In one disclosed embodiment, where polarity reversal period DT 1206 of the oscillating electrical field is set to 10 minutes and the duty cycle of the electrical field is set to 75%, circuit 400 produces an output wave form as shown in FIG. 11. It is within the scope of the disclosure tor the polarity reversal period to be between about tnirty seconds and about sixty minutes. It is also within the scope of the disclosure for the polarity reversal period to be between a minimal clinically effective value to stimulate nerve regeneration in the cathode-facing axon and a value less than the beginning of the die-back period in the anode- facing axon. Clinically effective results can readily be obtained when the reversal period is set between ten and twenty minutes. Highly effective clinical results may be achieved with the duty cycle set to approximately fifteen minutes. It is also within the scope of the disclosure, though not preferred because regeneration of axons induced to die back through the area of die back will be required before therapeutic growth will be induced, for the polarity reversal period to exceed the beginning of the die back period but be less than the time for die back to proceed to the point of killing the nerve cell.

It is within the scope of the disclosure for the on duty cycle 1202 to be between 60% and 99%. Clinically effective results may be obtained in one embodiment when the on duty cycle 1202 is between 70% and 85%. Clinically effective results may be obtained in another embodiment when the on duty cycle 1202 is between 75% and 80%.

According to at least one embodiment of the present disclosure employing a pulsatile field, there may be an off cycle between each polarity reversal period, or there may be two or more consecutive polarity reversal periods followed by an off cycle.

As shown, for example, in FIGS. 8A-B, biphasic pulse generator 460 is implemented using a binary counter 461, a magnitude comparator 462, a buffer 463, a BCD-decimal decoder 464, a second buffer 465, a plurality of two input or gates 465, a NAND gate 466 and a D Flip Flop 467. Such off the shelf integrated circuits are available from many electronic device manufactures. Exemplary part numbers are shown in the drawings. The biphasic pulse generator 460 is configured to receive a plurality of high and low inputs and a fed back clock signal at the binary counter 461. Pulsed signals output by the binary counter H-oi are inpui xo uie comparator HOZ aiong wixn various ni ana low inputs in ine manner illustrated. The triphasic pulse generator 460 outputs a signal such as that shown for example in FIG. 11.

The charge storage device 429 provides power to the current source 422, the charge balance sensor 424, and the pulse generator 426. The pulse generator 426, shown in more detail in FIGS. 8A-B and /or FIG. 10, may generate a therapeutic waveform, as will understood by those of skill in the art of digital electronic design. For example, the pulse generator 426 may generate a pulsatile DC or intermittent DC waveform (as described above). The current source current source 422 may comprise a plurality of current sources 450, one illustrative embodiment which is shown in FIG. 5. The waveform generated by the pulse generator 426 may be provided to the plurality of current sources 450, as shown in FIG. 4, so as to generate a pulsatile DC or intermittent DC field of the desired nature between the electrode Group A 442 and the Electrode Group B 444.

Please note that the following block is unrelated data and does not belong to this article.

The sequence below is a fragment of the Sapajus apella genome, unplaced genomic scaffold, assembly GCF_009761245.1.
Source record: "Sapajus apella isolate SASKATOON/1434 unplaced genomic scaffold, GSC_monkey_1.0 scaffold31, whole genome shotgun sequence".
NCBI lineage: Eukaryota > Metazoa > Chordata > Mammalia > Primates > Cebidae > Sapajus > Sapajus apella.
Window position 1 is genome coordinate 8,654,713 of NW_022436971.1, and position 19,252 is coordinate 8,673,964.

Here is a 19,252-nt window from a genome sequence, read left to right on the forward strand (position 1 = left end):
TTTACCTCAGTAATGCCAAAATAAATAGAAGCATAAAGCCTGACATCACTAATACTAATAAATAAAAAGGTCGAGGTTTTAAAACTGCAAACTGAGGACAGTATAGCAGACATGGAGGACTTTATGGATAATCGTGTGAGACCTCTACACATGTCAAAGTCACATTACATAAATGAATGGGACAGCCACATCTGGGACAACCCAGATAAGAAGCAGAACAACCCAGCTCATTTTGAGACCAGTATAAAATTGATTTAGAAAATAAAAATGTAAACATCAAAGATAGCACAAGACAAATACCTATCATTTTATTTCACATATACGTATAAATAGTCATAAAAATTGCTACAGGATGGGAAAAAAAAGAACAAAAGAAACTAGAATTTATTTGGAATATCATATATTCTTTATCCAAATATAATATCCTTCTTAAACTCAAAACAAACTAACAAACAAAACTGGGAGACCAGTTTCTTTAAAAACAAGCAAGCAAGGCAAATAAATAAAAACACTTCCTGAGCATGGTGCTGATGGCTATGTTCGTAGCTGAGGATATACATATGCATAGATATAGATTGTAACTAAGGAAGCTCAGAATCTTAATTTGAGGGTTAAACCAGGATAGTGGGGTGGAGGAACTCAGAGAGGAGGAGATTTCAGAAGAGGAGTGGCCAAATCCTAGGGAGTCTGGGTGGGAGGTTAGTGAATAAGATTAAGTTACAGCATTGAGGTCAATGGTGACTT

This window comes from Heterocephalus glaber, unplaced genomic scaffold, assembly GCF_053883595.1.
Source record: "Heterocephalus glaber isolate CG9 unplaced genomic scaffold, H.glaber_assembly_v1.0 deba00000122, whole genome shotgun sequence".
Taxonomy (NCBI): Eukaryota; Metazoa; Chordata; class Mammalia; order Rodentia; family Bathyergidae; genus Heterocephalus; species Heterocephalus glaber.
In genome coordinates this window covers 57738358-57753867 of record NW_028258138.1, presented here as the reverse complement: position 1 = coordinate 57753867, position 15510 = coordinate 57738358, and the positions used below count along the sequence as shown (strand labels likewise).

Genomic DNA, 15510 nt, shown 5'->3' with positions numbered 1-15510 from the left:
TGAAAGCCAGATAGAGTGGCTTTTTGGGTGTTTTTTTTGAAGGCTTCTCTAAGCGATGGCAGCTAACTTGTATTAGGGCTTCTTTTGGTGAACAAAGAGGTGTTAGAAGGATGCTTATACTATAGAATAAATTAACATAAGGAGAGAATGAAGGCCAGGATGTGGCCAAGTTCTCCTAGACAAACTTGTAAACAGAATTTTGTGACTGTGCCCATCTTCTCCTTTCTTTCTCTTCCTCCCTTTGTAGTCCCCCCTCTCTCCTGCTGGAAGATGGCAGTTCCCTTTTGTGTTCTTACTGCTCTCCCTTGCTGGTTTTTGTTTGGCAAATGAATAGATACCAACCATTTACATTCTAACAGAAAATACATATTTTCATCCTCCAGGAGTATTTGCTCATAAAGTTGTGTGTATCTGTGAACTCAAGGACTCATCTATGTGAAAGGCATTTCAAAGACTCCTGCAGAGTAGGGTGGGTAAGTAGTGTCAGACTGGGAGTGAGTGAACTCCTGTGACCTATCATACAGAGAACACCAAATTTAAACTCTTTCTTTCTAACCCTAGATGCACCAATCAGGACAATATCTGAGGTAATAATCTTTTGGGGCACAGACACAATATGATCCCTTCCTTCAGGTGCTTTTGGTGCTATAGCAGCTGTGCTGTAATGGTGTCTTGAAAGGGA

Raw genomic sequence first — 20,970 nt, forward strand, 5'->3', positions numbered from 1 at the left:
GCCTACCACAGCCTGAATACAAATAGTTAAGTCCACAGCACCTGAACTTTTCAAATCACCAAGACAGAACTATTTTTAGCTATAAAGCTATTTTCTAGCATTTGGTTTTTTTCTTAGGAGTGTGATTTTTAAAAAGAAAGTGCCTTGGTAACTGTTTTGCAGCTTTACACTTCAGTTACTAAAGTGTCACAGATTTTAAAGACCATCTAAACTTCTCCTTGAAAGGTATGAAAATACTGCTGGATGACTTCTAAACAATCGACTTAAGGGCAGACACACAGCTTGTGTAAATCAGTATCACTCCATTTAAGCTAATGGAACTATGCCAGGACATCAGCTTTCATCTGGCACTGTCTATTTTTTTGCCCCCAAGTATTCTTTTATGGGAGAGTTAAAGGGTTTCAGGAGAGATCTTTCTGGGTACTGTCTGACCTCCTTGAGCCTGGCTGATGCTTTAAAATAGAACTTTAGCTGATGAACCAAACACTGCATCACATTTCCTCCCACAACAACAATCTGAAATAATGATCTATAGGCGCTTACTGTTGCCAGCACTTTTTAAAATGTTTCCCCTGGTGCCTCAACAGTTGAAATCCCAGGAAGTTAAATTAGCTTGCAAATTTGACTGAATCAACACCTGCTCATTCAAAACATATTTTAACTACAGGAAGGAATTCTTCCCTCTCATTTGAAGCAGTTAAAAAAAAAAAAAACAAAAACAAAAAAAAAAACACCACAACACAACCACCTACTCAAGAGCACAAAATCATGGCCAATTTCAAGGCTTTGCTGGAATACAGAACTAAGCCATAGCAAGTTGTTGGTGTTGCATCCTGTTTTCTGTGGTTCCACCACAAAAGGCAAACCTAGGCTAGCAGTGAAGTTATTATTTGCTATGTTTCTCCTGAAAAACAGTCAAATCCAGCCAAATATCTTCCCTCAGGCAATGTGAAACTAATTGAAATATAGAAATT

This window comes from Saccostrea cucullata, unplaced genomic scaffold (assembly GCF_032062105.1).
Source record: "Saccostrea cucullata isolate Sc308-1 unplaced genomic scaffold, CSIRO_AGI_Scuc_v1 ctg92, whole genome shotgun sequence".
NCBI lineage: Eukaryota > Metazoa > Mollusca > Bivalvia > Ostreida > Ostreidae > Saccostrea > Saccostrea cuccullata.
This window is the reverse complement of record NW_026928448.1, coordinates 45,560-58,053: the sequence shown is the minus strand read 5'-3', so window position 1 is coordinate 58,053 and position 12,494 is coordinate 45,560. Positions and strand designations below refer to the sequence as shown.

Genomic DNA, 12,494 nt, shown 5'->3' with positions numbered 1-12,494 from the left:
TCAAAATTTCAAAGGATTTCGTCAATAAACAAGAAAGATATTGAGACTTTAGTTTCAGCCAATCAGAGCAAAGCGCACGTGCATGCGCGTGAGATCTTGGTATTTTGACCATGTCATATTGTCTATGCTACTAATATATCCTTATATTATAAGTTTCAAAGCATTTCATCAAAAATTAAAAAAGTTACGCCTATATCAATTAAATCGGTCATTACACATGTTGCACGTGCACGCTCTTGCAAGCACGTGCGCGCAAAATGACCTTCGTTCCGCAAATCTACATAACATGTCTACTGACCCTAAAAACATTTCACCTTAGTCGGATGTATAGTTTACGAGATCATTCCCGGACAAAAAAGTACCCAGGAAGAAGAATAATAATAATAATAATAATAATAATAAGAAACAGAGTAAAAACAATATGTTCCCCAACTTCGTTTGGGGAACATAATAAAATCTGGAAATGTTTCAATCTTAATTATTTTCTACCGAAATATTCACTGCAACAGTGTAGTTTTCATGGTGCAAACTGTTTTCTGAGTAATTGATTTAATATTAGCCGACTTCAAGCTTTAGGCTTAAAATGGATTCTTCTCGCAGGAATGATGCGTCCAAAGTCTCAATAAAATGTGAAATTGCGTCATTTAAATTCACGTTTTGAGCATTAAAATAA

Turning to FIG. 5, the current source 450 includes a biasing current source 451, first, second, and third field-effect transistors 452, 456, and 458, respectively, and an operational amplifier 459. The current source 450 receives a voltage waveform from the biphasic pulse generator 426 (which is represented as VDD in FIG. 5), and provides a current IOUT at transistors 458, which is provided to one of the electrodes of Electrode Group A 442 or Electrode Group B 444. The wireless data module 410 may facilitate the treatment of individual patients by allowing the clinician to vary the therapy to adapt to the anatomical and/or physiological pathology of individual patients, which varies considerable after spinal cord injury. The- capability of the clinician to interrogate the implanted circuit 400 and to change its stimulation parameters via the external module 430 may facilitate custom applications of the therapy. For example, excessive scar tissue may build up about electrodes tethered to the paraveixeorai musculature, ana reauce τne sxrengxn oi me imposea πeia ^reducing current flow by increasing interstitial resistivity). This is not ideal for the success of the therapy. For example, where a reduction in voltage between the Electrode Group A 442 or Electrode Group B 444 is detected by the charge balance sensor 424, two-way telemetry between the wireless data module 410 and the external module 430 allows for correction by increasing the voltage produced by the current source 422. For further example, where a drop or loss in voltage be detected in only one pair of the electrodes in the Electrode Group A 442 and Electrode Group B 444, a correction may be initiated by telemetry from the external module 430 instructing the wireless data module 410 to increase the delivery of adjacent pairs of electrodes. In essence, two-way telemetry provides for changes in stimulation parameters and the ability to correct and/or tailor the regenerative electrical stimulation.